Forum for Science, Industry and Business

Sponsored by:     3M 
Search our Site:


Liberating devices from their power cords


Imagine a future in which our electrical gadgets are no longer limited by plugs and external power sources.

This intriguing prospect is one of the reasons for the current interest in building the capacity to store electrical energy directly into a wide range of products, such as a laptop whose casing serves as its battery, or an electric car powered by energy stored in its chassis, or a home where the dry wall and siding store the electricity that runs the lights and appliances.

Close-up of structural supercapacitor. (Joe Howell / Vanderbilt)

It also makes the small, dull grey wafers that graduate student Andrew Westover and Assistant Professor of Mechanical Engineering Cary Pint have made in Vanderbilt’s Nanomaterials and Energy Devices Laboratory far more important than their nondescript appearance suggests.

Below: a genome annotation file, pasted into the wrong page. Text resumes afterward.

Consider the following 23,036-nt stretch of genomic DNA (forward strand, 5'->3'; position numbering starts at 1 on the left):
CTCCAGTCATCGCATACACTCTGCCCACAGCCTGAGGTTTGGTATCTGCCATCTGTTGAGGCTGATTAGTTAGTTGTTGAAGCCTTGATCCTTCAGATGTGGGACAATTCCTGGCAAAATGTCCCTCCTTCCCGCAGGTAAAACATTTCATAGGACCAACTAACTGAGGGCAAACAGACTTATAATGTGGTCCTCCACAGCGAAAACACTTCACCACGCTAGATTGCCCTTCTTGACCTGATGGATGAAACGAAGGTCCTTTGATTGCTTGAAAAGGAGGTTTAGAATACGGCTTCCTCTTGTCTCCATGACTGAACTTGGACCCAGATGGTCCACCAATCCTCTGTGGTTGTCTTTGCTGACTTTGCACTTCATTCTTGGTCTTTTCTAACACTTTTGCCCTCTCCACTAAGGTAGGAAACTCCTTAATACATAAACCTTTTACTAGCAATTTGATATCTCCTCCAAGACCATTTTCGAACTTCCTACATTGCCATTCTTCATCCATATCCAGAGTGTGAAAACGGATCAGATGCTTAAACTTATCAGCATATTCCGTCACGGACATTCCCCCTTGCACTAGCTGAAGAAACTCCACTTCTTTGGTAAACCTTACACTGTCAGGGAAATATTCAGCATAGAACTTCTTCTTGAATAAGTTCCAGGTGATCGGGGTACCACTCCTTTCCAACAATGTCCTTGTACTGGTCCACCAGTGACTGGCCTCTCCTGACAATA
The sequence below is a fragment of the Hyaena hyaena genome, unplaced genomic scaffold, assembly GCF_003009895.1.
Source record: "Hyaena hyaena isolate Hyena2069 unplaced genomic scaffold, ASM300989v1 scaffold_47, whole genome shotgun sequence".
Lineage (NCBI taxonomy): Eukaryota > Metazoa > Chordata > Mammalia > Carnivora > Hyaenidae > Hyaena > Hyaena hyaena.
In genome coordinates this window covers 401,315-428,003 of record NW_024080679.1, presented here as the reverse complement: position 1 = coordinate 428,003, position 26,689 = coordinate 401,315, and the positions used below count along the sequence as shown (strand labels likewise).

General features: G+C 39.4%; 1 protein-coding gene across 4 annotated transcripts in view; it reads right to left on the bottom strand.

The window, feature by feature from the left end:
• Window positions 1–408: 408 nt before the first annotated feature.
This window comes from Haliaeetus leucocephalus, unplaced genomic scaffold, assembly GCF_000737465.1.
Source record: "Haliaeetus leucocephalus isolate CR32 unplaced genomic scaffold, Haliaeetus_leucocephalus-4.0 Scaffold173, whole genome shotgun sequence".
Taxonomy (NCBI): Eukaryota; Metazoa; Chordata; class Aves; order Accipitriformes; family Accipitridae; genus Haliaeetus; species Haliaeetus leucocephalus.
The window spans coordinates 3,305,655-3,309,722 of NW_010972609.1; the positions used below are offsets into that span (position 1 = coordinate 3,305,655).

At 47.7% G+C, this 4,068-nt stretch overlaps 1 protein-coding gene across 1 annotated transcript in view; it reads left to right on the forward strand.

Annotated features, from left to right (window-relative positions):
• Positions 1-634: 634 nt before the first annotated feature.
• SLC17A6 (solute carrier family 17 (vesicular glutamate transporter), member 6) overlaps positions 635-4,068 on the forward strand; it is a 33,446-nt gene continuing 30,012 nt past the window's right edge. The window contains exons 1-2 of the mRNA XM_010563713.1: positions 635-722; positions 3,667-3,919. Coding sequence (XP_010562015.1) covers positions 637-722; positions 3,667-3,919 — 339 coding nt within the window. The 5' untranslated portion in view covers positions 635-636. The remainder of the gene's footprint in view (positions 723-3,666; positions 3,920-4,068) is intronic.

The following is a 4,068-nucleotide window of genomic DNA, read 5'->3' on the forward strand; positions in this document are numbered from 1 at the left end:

“These devices demonstrate – for the first time as far as we can tell – that it is possible to create materials that can store and discharge significant amounts of electricity while they are subject to realistic static loads and dynamic forces, such as vibrations or impacts,” said Pint. “Andrew has managed to make our dream of structural energy storage materials into a reality.”

When you can integrate energy into the components used to build systems, it opens the door to a whole new world of technological possibilities.That is important because structural energy storage will change the way in which a wide variety of technologies are developed in the future. “When you can integrate energy into the components used to build systems, it opens the door to a whole new world of technological possibilities. All of a sudden, the ability to design technologies at the basis of health, entertainment, travel and social communication will not be limited by plugs and external power sources,” Pint said.